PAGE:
Comedienne advocates for Galapagos solar field

Energiya Global, with the help of Sarah Silverman, are trying to transform the garbage dump in Galapagos into a small solar oasis.

Landfill on San Cristobal Island 370 (photo credit: Energiya Global)
Landfill on San Cristobal Island 370
(photo credit: Energiya Global)
In an effort to transform a garbage dump in the Galapagos Islands into a small solar oasis, the Jerusalem-based Energiya Global firm is aiming to raise $250,000 in public grants – and is doing so with the support of none other than comedienne Sarah Silverman.
The Galapagos Islands, a UNESCO World Heritage Site home to a plethora of unique flora and fauna, still runs almost entirely on polluting diesel fuel for electricity.
Energiya Global has therefore decided that a former landfill on San Cristobal Island, located 900 kilometers west of the Ecuadorian mainland, should become home to a modest-sized 300-kilowatt, 1,200-panel solar field.
“I’m used to building large solar fields with equally large traditional investors, but this field is too small for them,” said Yosef Abramowitz, president and co-founder of Energiya Global.
As president and co-founder of Arava Power Company, Abramowitz oversaw the launch of Israel’s first medium- sized solar field at Kibbutz Ketura in June 2011. This October, he and his partners announced the formation of international solar development firm Energiya Global, which has some 59 megawatts of solar power project deals underway across the world, as well as another 250 megawatts under intermediate development, according to Abramowitz. While Energiya has much larger projects in the pipeline with traditional investment schemes, including an 8-megawatt field in Rwanda and others in Romania, the San Cristobal field is just too small for this type of financing.
Because the project is considered so small, banks do not want to bother with the paperwork and investors would not see a return in about 15 years, Abramowitz told The Jerusalem Post on Thursday.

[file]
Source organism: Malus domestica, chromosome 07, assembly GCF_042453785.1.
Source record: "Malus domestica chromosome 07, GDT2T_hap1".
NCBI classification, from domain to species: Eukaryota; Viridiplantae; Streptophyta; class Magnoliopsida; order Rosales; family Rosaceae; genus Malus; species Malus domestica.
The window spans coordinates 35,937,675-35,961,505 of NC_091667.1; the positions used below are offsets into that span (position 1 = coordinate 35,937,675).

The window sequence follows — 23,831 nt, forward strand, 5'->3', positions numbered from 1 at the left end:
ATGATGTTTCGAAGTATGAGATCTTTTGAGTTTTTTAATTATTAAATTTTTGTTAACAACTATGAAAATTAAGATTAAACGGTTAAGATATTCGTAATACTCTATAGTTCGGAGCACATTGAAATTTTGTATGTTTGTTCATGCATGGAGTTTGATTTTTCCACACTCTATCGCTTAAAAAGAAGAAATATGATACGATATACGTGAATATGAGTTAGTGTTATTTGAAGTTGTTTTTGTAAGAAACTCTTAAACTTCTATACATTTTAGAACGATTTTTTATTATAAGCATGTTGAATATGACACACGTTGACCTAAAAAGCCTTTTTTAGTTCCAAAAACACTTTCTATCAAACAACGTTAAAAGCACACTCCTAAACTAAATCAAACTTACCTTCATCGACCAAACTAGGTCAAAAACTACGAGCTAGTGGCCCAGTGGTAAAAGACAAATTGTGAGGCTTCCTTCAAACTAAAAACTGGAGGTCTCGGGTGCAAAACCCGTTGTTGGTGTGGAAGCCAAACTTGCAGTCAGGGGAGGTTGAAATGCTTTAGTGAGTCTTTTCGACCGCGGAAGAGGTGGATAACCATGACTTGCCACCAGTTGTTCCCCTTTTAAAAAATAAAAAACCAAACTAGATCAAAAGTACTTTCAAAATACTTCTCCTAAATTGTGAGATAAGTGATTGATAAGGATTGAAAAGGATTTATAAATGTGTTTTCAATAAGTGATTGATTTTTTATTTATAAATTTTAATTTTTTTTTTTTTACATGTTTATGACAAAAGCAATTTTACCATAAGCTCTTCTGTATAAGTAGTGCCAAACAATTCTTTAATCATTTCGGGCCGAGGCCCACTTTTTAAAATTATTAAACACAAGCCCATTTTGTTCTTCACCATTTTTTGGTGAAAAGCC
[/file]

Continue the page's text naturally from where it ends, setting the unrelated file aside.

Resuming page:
“So I have to finance the Galapagos in sort of an untraditional way,” he said.
A two-minute YouTube appeal on the Indiegogo financing website for the Galapagos project begins featuring Abramowitz – aka Captain Sunshine – in a bright orange shirt, white cape and mask, declaring: “Captain Sunshine here! And I need your help to build a solar field in the Galapagos Islands.”
Referencing Charles Darwin, tortoises and iguanas as icons of the Galapagos, the captain then warns that the “precious habitats” are in continual danger from the diesel fuel stations that power the islands. “Imagine what would happen if some of that oil were to spill in those pristine waters,” Captain Sunshine says, showing images of this very situation, which occurred in 2001.
The new solar field, while modest in size, is capable of replacing 147,000 liters of oil each year, according to the video.
Due to the fact that traditional financing for such a small field was not an option, Abramowitz and his team decided to launch a crowd-funding campaign through Indiegogo, integrated as part of the ROI Community. As of Thursday evening, just a couple of days into the campaign and with 38 days left, the project had received $3,091.
While prizes for specific donation amounts range from a “high-five from Captain Sunshine” ($18) to “naming rights for the field” ($54,000), some gifts also come from San Cristobal solar field supporter – and sister- in-law of Abramowitz – Silverman. “Sometimes it’s the [videos with] the crappy sound, desklamp lighting and paper cape that make the most sense,” Silverman tweeted in support.
Silverman previously showed public support for solar ventures, when she proposed solar energy as a solution to the Israeli-Palestinian conflict to President Shimon Peres at the 2011 Presidential Conference.
For this campaign, Silverman is offering signed photographs to the first 50 people to donate $75, and her ultimate prize is a Skype meeting with the first $5,000 donor.
In addition to the now ongoing Galapagos campaign, Abramowitz said that Energiya is well on its way into the first stage of its Rwanda project, where the Agahozo-Shalom Youth Village will eventually see an 8- megawatt solar field. On February 6, Abramowitz will be traveling there with his daughter to inaugurate a 1- kilowatt test system in the village, which is subject to persistent electricity blackouts.
As far as the Galapagos project goes, however, Abramowitz said he is confident he will raise the $250,000 on Indiegogo and the rest of the $1.2 million total from various investors.
In the event that this untraditional solar field does make any profits, they will all go to the Charles Darwin Research Station in the Galapagos, Abramowitz promised.
“We’ll get it, we have to get it,” he said.